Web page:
radio TV On the Radio closes out the eighth Afro-punk Festival. (Photo: Harley Oliver Brown)

Around this time last year, Matthew Morgan, managing director of Afropunk LLC, thought the Afropunk Festival he dreamed up eight years ago was over for good.

"I remember it was a Wednesday, and I wanted to put my head on my desk, fall asleep, and wake up in about two weeks." The nightmare from which Morgan couldn't awake was Hurricane Irene, which hit New York the weekend of the festival and forced the city government to pull permits for the event, slated to take place in Brooklyn's Commodore Barry Park. "It was kind of a relief," Morgan admitted. "And then we went home and cried for a month."

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Even though Morgan has faced an "uphill battle" and an "ongoing struggle" since that fateful Wednesday, the Afropunk Festival returned for a successful eighth run in nine years this past weekend, thanks in part to the support of a diverse array sponsors including Heineken, Nike, VitaminWater, KIND Healthy Snacks, WNYC, Moleskine, The Fader, and The Village Voice.

racist Totally Biased screenwriter and stand-up comic Hari Kondabolu poses with his brother, Das Racist's Ashok "Dap" Kondabolu, and a friend. (Photo: Harley Oliver Brown)

Everything went so well, in fact, that Girlie Action's Aleix Martinez said event staff had to turn away 2,000 people on Saturday who tried to catch at least part of this year's exceptional lineup, which included Erykah Badu and The Cannabinoids, Janelle Monae, TV On The Radio, Toro Y Moi, Reggie Watts, Gym Class Heroes, Das Racist, Spank Rock, and Flatbush Zombies. That's not to mention a few surprises, including guests: On Saturday night at the Red Stage, some of Action Bronson's crew including Meyhem Lauren and Despot joined Das Racist onstage for a bawdy, bass-heavy rendition of "Rooftop." Across the park, Yasiin Bey (formerly known as Mos Def) showed up later that night to join Badu onstage for "Love Of My Life." And on Sunday, Pharrell introduced Janelle Monae -- and probably single-handedly shut down the VIP area -- who pleasantly surprised with a pitch-perfect cover of Jackson 5's "I Want You Back".

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Morgan got his start in the music industry at Set It Off Management, where he worked with artists like Santigold, Chuck Treece, Alicia Keys, and Cree Summer, artists that "didn't fit in any particular box." After finding success as a songwriter on hits like Christina Aguilera's "Genie In A Bottle" and Siara's "Oh," Morgan realized, "It just wasn't fulfilling. And then these kids came along, you know -- scraggly, couldn't get a record deal because no one wanted to sign them. Nobody cared what they were doing, really. They were releasing their own material. It was really exciting." When SonyWorks dropped Summer because Morgan "didn't know how to market a black rock chick," he took matters into his own hands.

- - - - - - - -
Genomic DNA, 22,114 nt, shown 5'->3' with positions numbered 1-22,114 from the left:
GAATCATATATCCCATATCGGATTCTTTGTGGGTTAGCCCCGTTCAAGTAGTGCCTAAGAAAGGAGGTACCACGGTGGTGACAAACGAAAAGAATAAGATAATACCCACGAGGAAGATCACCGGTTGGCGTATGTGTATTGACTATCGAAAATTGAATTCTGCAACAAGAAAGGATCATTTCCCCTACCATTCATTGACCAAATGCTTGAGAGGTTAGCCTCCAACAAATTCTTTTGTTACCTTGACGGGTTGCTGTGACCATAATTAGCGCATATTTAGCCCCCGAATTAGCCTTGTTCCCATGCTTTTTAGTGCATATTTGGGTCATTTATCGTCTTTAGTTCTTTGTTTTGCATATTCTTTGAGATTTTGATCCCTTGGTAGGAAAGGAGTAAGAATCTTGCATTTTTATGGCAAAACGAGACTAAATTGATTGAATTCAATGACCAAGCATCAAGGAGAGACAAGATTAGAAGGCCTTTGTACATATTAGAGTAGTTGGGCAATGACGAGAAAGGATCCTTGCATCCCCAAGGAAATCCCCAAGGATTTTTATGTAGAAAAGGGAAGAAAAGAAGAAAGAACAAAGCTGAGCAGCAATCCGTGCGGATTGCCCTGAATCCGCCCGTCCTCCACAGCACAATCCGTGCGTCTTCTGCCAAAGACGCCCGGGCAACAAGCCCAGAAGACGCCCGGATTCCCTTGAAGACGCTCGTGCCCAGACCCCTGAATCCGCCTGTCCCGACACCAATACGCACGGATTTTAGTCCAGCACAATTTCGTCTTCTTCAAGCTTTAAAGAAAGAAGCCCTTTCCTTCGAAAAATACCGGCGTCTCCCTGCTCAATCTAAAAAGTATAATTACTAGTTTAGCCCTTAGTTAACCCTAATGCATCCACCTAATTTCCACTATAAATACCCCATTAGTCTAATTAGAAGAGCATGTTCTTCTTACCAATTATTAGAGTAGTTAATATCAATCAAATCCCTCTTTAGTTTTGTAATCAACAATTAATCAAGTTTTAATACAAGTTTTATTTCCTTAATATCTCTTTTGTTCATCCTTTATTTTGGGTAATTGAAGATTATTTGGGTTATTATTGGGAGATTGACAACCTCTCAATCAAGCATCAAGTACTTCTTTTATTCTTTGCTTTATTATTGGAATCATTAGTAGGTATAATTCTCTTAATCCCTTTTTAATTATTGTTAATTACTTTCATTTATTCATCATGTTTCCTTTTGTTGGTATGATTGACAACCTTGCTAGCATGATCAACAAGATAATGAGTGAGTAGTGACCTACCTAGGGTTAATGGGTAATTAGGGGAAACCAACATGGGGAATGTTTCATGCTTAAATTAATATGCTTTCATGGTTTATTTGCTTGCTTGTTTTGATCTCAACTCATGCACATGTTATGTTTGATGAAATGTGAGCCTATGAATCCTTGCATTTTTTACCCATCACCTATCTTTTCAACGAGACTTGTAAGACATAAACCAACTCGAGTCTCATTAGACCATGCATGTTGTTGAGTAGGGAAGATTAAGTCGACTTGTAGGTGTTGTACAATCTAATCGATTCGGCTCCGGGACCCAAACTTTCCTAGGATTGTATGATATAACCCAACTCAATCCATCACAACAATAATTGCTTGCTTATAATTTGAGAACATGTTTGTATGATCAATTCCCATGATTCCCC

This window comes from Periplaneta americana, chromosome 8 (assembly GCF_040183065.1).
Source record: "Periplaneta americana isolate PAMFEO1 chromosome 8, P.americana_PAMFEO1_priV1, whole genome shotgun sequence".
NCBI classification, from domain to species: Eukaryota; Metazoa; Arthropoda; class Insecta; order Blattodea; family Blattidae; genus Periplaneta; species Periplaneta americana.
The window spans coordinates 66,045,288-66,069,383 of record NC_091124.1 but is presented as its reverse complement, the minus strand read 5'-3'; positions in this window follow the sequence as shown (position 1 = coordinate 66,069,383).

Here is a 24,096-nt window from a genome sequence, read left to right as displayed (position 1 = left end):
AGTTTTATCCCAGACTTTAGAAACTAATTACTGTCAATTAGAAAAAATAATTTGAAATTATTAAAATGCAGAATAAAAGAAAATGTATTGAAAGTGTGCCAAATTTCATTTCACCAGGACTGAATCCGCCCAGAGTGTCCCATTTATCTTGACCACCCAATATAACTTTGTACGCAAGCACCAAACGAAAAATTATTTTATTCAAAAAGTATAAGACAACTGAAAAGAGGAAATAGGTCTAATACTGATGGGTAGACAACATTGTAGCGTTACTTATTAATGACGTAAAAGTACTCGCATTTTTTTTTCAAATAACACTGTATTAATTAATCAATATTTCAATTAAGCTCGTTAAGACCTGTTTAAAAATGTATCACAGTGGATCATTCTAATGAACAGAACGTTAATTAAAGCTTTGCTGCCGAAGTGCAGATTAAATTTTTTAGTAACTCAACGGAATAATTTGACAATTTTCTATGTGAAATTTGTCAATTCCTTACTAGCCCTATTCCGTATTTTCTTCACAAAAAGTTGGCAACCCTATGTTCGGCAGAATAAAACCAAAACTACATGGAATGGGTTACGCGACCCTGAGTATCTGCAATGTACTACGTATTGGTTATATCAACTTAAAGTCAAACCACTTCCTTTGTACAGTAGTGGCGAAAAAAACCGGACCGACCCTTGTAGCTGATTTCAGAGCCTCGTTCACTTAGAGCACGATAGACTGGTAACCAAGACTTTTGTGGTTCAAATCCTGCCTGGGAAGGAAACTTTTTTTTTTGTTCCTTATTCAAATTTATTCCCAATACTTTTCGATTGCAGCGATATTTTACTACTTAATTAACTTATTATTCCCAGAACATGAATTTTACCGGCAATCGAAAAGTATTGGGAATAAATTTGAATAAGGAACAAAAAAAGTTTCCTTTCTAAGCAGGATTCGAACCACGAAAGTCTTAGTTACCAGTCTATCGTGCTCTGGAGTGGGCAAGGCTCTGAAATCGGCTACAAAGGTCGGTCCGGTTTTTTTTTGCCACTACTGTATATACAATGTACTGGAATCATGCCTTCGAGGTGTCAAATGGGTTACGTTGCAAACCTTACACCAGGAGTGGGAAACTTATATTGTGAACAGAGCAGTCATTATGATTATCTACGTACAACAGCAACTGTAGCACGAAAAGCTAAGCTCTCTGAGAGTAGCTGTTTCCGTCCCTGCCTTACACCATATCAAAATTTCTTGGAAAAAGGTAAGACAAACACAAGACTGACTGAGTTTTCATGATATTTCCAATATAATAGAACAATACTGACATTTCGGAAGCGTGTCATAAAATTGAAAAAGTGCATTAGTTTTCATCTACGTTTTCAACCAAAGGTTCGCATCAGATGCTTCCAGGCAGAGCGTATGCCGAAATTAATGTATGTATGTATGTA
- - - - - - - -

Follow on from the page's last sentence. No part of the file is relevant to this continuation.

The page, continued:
mos Yasiin Bey (formerly known as Mos Def) kicks back before Erykah Badu with an elated Victor "Kool A.D." Vasquez of Das Racist and a gentleman who chose to remain unidentified. (Photo: Harley Oliver Brown)

"We figured, there are at least 50 of us, there must be a couple thousand. If we can connect the dots and create an audience for ourselves, then we can be independent. This was before indie was fashionable." So he hooked up with director James Spooner for his seminal 2002 film "Afro-punk", which took Toronto Film Festival by storm. Though neither had marketed a film before, Morgan and Spooner used the press it generated to create an online message board where like-minded people could meet each other at film screenings.

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Since 2003, the Afropunk Festival has gone through almost as many lives as it has years. Live performances were introduced alongside screenings at the Brooklyn Art Museum, but that was short-lived once attendees started moshing in the museum's cafe. Then Morgan wanted to host a week-long festival like SXSW or CMJ until Ian MacKaye ( Minor Threat, Fugazi, Bad Brains) convinced him that hosting shows at 21+ clubs was antithetical to the spirit of punk. So after several more years, including another stint at BAM, Morgan arrived at his basic mission statement: "Music, art, BMX, skate." For him, Afropunk isn't a genre, it was "a fashion expression, music, it was a movement."

cerebral Cerebral Ballzy frontman Honor Titus (third from left) takes a breather backstage with photographer Julian Gilbert (far left) and his entourage. (Photo: Harley Oliver Brown)

Morgan's vision was reflected in this year's iteration, which featured the largest street skate competition in New York City, Nike Battle for the Streets, whose participants defied gravity a little too well above the heads of the Red Stage crowd. Below the aeronautics, Brooklyn Rhapsody Custom Bike Show showcased hand-built Harleys (and the odd bulldog wearing a denim vest or girls dancing in string bikinis). On the other side of the stage, the acrid smell of spray paint preceded the art wall, where celebrated visual artists like Coby Kennedy, See One, and Rob Fokused painstakingly built a mural over the course of the weekend.

Despite Morgan's almost preternatural ingenuity, perseverance, and ability to bring people together, he can still find himself at a loss for words when explaining his festival. "The purpose was to get these kids to experience something they wouldn't normally experience. When you come, you'll see and you'll feel... You can't explain."